Crop insurance was availed by less than 7% farmers in Bihar and Odisha while it was even less than 1% in Punjab. The reason for this is a cumbersome process to get claims and low insurance value of the produce.

Unlike Punjab, the farmer-trader relationship was weak in Bihar and Odisha where due to the absence of the mandi system the growers seldom sell their produce to the same dealer every year, it was revealed.

Contrary to the popular perception, there is transparency in the farmer payment system in Punjab due to online disbursement of money. The commission agents or arhtiyas can pay only up to 10,000 in cash and the rest has to be transferred to the farmer’s bank account. The government transfers commission of agents directly into their bank accounts, as per the Central government’s mandi system reforms in 2018.

In Bihar and Odisha, there is no such transparency as unregulated small traders have replaced the licensed ones. “In Odisha, there were instances of cartelisation, collusion during the sale of chilly and farmers were forced to sell at lower prices,” the study said.

Former Union agriculture secretary Siraj Hussain said, ““It is a comprehensive study which summaries the ground reality. It clearly outlined that marketing challenges are more pronounced in Bihar where commission charged by middlemen for several crops in informal markets are much higher than in the regulated markets in Punjab and Odisha.”

‘Assured market needed
for crop diversification’

The study also underlined that as MSP could be a hindrance in the way of crop diversification as it provides price assurance for a given crop, with the farmers growing too much of wheat and paddy in Punjab and Haryana despite a high demand for cereals and pulses.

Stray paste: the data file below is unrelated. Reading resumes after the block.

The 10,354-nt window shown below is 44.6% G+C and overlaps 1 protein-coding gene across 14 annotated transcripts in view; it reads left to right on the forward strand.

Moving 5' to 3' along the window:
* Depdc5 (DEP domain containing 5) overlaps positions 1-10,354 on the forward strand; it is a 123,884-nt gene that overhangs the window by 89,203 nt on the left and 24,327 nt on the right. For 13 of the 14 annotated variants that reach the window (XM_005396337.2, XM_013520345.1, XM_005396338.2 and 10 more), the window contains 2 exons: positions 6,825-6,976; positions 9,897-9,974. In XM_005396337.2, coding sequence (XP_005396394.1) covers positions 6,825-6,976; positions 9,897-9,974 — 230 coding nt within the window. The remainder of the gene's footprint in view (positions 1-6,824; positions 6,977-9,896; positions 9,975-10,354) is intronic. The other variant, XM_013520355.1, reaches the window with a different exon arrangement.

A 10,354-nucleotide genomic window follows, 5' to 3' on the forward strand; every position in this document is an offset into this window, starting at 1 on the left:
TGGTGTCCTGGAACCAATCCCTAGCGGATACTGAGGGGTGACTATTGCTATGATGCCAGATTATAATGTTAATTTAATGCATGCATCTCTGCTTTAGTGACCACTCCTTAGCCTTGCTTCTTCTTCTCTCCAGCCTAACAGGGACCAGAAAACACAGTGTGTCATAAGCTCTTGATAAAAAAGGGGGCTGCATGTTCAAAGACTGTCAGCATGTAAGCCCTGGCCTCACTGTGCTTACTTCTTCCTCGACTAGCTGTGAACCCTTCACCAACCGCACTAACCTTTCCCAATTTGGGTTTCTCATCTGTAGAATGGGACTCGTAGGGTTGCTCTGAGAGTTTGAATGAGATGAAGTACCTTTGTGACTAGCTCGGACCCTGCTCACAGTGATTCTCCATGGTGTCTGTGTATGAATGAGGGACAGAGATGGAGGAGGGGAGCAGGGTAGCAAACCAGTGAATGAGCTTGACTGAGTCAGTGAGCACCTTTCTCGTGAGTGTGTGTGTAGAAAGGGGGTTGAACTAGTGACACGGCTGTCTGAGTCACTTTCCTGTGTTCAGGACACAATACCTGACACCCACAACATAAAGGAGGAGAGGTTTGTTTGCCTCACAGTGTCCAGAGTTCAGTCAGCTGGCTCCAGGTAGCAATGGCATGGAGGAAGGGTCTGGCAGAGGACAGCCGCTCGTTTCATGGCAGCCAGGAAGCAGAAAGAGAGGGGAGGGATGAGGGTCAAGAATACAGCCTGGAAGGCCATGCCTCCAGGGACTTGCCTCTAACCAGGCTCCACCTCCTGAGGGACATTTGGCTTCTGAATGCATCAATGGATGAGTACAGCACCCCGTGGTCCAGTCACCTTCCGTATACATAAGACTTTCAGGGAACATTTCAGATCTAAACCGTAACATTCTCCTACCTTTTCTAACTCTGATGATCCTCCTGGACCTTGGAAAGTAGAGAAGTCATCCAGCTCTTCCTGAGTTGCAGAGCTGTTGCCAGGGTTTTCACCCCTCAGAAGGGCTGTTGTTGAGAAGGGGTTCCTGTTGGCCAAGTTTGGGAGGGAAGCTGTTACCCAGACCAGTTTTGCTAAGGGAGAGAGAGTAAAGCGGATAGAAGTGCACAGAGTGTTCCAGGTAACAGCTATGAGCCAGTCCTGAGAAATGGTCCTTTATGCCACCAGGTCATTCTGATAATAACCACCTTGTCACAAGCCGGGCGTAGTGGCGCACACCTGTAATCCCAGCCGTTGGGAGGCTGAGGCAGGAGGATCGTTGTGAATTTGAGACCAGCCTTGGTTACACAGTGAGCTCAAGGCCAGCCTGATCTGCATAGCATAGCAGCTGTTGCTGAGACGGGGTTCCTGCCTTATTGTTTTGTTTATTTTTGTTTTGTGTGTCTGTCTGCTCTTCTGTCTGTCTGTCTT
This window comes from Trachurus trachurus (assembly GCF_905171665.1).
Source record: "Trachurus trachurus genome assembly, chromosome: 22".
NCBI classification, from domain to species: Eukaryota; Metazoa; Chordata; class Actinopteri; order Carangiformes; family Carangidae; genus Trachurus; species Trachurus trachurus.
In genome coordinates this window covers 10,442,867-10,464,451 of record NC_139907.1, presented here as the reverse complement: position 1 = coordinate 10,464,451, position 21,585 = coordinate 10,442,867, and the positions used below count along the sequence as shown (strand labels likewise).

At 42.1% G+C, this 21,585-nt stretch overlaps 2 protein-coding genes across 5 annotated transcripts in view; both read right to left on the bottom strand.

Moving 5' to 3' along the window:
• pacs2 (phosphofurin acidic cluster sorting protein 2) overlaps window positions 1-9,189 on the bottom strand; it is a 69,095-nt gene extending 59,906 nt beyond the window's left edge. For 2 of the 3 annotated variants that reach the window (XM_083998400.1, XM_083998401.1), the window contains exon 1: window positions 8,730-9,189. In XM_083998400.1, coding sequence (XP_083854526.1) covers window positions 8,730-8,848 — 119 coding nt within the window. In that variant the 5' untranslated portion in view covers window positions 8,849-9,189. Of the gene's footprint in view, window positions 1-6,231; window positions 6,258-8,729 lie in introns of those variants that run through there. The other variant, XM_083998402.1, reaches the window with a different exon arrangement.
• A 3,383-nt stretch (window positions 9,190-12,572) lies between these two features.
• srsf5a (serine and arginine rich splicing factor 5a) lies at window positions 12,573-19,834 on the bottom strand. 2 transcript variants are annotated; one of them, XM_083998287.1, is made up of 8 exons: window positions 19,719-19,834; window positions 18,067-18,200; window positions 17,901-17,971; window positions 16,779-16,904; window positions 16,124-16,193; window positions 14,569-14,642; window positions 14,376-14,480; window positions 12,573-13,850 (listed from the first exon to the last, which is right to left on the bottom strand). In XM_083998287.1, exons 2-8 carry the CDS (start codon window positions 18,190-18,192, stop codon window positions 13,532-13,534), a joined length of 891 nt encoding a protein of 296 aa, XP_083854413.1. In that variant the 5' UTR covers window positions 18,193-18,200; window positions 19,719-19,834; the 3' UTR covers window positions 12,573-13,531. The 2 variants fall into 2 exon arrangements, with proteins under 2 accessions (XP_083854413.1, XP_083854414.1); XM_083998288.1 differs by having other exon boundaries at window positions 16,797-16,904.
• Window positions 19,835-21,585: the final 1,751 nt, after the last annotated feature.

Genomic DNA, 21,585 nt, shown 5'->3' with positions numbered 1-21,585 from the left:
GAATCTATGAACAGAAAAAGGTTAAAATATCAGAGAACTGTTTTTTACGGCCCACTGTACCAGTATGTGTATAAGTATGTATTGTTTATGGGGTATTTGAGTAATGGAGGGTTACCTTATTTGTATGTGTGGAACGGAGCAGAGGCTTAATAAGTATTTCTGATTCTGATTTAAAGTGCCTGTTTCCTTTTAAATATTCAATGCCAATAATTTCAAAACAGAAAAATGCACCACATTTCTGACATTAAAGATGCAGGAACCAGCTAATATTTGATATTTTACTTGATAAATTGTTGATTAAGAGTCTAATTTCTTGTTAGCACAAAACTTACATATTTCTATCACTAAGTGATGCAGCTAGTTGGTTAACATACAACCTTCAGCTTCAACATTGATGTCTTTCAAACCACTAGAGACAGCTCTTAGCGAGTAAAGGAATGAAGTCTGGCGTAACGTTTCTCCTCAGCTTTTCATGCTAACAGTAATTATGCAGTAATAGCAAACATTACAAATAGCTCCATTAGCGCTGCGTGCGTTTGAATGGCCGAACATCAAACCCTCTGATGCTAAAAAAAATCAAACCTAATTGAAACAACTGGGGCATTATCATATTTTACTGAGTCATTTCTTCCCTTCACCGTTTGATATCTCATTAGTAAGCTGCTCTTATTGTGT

But diversification cannot be achieved through legal reforms as it requires several coordinated public investments on the ground, Chatterjee said.

R Ramakumar, a professor at the Tata Institute of Social Sciences, Mumbai, said if the government wants the farmers to diversify crops through the three laws, it would weaken the MSP system. “The government needs to sit with the farmers and assure them of compensation for the income loss due to diversification. This can be done through higher MSP for crop or through cash,” he said.

Punjab food and civil supplies minister Bharat Bhushan Ashu said the mandi system was well established and working well for decades. “For crop diversification, the farmers need assured market to sell their produce. The area under basmati (not covered under the MSP regime) saw a massive jump last year, but got reduced this time because the prices dropped. Though the government has declared MSP for 23 crops, there is no assured procurement for most,” he said.

Admitting the state was short of regulated markets, an official of the Odisha food and civil supplies department said they are continuously upgrading facilities so that more small and marginal farmers can sell their paddy under the MSP system.

Bihar agriculture minister Amrendra Pratap Singh said findings of the study are far from ground reality. “What is the basis of such findings? They (researchers) do not know the system. The MSP of paddy is 1,868 per quintal and it is transferred directly to the farmers’ accounts. You cannot deposit less than the MSP in their account,” said Singh.

(With inputs from bureaus in Patna, Chandigarh and Bhubaneswar)